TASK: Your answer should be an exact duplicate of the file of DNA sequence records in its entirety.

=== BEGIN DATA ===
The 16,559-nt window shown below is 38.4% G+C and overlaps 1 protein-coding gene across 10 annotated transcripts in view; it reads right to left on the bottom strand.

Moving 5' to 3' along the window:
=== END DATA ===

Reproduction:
The 16,559-nt window shown below is 38.4% G+C and overlaps 1 protein-coding gene across 10 annotated transcripts in view; it reads right to left on the bottom strand.

Moving 5' to 3' along the window: